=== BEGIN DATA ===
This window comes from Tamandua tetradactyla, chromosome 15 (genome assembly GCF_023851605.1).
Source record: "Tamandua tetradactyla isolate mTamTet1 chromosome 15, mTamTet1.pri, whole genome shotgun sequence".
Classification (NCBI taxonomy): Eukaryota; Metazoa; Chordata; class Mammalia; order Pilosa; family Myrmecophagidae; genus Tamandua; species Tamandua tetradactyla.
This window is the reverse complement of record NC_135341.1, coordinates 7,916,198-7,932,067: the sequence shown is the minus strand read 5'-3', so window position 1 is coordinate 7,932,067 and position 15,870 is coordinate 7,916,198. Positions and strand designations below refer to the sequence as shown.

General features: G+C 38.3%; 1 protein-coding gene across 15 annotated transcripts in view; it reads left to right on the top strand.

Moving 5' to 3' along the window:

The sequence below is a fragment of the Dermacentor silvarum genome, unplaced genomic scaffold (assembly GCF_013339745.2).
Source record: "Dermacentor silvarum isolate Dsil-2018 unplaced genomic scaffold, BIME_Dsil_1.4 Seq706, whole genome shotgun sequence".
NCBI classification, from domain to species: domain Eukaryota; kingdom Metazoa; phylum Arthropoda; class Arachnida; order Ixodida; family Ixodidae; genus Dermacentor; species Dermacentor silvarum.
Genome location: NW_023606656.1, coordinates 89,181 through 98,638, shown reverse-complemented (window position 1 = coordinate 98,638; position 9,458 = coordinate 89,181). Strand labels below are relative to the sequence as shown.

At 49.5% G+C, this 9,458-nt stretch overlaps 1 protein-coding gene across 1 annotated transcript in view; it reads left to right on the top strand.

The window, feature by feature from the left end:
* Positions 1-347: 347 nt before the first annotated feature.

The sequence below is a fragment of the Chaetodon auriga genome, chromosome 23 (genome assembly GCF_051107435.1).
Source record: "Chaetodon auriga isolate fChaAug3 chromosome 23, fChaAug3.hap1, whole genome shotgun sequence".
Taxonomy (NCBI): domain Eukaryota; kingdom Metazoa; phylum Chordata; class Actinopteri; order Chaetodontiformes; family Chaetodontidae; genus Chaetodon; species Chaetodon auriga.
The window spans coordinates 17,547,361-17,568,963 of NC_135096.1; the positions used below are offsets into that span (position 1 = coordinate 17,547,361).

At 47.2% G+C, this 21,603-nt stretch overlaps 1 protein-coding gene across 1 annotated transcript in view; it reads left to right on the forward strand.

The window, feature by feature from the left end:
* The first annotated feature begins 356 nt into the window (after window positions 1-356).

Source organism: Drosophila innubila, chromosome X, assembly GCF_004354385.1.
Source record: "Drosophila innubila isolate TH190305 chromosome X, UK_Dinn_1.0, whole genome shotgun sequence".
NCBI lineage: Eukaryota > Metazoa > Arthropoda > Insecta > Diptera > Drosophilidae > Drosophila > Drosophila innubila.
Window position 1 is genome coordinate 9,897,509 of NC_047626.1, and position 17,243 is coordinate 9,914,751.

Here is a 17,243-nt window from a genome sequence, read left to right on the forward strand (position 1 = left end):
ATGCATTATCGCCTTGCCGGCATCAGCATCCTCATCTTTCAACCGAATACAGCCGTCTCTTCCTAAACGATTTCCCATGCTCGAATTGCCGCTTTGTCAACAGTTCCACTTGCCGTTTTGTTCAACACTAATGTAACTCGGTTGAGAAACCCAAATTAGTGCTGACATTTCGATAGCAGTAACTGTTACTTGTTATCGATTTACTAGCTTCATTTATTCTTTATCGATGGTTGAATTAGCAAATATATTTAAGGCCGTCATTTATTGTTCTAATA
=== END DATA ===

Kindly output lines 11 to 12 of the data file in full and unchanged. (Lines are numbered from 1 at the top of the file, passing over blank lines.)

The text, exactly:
At 49.5% G+C, this 9,458-nt stretch overlaps 1 protein-coding gene across 1 annotated transcript in view; it reads left to right on the top strand.

The window, feature by feature from the left end: